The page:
Infectivity, transmission and pathogenicity of the H7N8 HPAIV in turkeys

All turkeys in every dose group were infected, resulting in a BID50 of <102 EID50. Additionally, all contact turkeys were infected regardless of dose group. Virus was first detected orally at 12hr PI and cloacally at 24hr PI and continued until death (Fig 3). Clinical signs were observed in all dose groups and consisted of neurological signs (tremors, torticollis, ataxia, opisthotonus, drooping wings) (Fig 6), green diarrhea and lethargy, which became more severe prior to death. All turkeys that were inoculated with the HPAIV isolate, or that were contact exposed, died (or were euthanized for humane reasons). There was a trend to later MDT’s in the groups that were inoculated or exposed to lower doses (Table 1). Gross lesions in dead and euthanized turkeys were primarily associated with anorexia and dehydration (e.g. empty intestines and swollen kidneys).

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Fig 6. Clinical presentation, histopathology and immunohistochemical staining for avian influenza virus antigen in tissues of turkeys infected with the H7N8 HPAIV, 2days post infection.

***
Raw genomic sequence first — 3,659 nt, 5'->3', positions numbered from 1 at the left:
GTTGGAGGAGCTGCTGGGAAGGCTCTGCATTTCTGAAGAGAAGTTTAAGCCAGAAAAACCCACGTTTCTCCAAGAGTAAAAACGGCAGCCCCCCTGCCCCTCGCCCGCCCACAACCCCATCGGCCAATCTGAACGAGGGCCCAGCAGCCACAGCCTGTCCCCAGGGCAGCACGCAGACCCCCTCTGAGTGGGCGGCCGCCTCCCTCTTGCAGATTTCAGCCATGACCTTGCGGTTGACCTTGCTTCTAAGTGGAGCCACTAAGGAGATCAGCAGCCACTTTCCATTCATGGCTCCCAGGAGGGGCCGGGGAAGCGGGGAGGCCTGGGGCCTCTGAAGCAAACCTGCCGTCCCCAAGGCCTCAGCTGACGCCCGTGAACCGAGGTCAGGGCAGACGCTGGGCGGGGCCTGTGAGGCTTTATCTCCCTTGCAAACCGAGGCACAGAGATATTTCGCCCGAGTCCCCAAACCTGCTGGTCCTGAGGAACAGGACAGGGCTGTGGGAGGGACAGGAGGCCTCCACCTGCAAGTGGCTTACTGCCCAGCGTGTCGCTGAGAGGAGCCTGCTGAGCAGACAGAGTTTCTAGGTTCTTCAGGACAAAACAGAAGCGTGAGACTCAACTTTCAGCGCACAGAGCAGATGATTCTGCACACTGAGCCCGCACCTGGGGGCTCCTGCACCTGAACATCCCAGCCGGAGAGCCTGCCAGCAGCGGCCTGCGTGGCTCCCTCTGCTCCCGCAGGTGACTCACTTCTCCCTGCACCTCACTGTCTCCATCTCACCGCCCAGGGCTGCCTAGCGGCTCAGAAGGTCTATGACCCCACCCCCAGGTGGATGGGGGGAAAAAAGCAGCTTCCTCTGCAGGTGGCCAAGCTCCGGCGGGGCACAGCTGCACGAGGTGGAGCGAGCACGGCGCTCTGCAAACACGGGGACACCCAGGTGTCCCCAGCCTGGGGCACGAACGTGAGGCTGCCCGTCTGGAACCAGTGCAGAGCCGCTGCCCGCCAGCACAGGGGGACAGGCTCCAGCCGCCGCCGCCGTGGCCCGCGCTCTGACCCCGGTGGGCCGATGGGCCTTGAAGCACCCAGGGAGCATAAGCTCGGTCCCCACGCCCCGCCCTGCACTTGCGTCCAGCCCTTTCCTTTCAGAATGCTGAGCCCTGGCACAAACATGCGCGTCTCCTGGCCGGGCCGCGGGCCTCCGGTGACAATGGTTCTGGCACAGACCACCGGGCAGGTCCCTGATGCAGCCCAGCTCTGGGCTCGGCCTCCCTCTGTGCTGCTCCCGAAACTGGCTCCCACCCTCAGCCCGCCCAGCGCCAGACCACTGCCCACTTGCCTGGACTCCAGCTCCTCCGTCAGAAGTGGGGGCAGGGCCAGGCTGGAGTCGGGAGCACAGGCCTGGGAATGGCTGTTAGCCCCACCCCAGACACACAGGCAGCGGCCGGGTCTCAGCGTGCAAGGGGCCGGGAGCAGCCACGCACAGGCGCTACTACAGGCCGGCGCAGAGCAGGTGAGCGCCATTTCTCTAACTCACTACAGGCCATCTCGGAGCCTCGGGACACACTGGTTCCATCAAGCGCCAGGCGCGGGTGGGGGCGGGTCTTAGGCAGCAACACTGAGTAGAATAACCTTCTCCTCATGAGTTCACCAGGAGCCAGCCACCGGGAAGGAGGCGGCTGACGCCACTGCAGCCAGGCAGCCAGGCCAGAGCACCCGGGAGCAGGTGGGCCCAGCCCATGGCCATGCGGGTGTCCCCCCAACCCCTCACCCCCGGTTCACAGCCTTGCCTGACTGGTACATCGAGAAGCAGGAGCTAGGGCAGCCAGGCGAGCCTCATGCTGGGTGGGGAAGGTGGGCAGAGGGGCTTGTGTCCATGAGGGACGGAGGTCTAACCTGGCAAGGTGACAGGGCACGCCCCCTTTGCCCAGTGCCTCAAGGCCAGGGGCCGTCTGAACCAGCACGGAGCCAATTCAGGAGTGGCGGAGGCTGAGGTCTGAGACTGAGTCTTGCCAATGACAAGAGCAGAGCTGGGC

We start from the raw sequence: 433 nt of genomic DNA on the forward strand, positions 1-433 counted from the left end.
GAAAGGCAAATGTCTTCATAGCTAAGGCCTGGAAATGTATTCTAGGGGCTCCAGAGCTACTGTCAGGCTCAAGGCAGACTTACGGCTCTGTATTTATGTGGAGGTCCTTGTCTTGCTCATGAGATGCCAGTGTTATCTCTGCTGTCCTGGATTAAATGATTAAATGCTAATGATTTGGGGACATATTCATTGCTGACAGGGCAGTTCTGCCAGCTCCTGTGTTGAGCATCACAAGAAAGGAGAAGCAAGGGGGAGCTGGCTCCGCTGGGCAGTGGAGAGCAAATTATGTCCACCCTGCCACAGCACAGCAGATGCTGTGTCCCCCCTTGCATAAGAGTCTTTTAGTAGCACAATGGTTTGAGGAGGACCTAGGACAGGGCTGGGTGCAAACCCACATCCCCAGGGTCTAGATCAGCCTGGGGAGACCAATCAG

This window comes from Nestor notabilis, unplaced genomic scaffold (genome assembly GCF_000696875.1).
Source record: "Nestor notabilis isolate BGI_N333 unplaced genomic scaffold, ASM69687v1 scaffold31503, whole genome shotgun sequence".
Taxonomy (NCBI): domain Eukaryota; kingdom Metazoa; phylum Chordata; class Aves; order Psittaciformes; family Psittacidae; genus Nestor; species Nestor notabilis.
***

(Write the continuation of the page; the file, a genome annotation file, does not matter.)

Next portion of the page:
All photomicrographs, magnification 40X; hematoxylin and eosin staining (B-D); immunohostchemistry (insets in B-D, and E-L), virus staining in red. A. Turkey with neurological signs. B. Cerebellum. Severe multifocal neuronal necrosis. Insert: Cerebellum, same area. Viral antigen staining in neurons, Purkinje cells, and glial cells. C. Lung. Moderate lymphoplasmacytic interstitial pneumonia. Inset: Lung, same area. Viral antigen staining in epithelium of air capillaries and mononuclear cells. D. Cloacal bursa. Lymphoid depletion with necrotic/apoptotic lymphocytes. Inset: Cloacal bursa, same area. Viral staining in macrophages in the medulla. E. Ovary. Viral staining in tegument/interstitial tissue and ova epithelium. F. Kidney. Viral staining in tubular epithelial cells. G. Adrenal gland. Viral staining in corticotrophic cells. H. Proventriculus. Viral antigen staining in epithelium of the proventricular gland. I. Heart. Viral staining in myocytes. J. Pancreas. Viral antigen staining in mononuclear cells. K and L. Cerebrum. Viral staining in neurons and glial cells.

https://doi.org/10.1371/journal.pone.0177265.g006

Histological lesions and virus staining in tissues were similar to those observed in chickens, but lesions and virus staining in the nasal cavity, brain, heart, proventriculus, pancreas, kidney, and oviduct were more severe and widespread in the turkeys. However, lesions in the lung were less severe in the turkey than in the chickens (Table 2 and Fig 6).

Infectivity, transmission and pathogenicity of the H7N8 HPAIV in mallards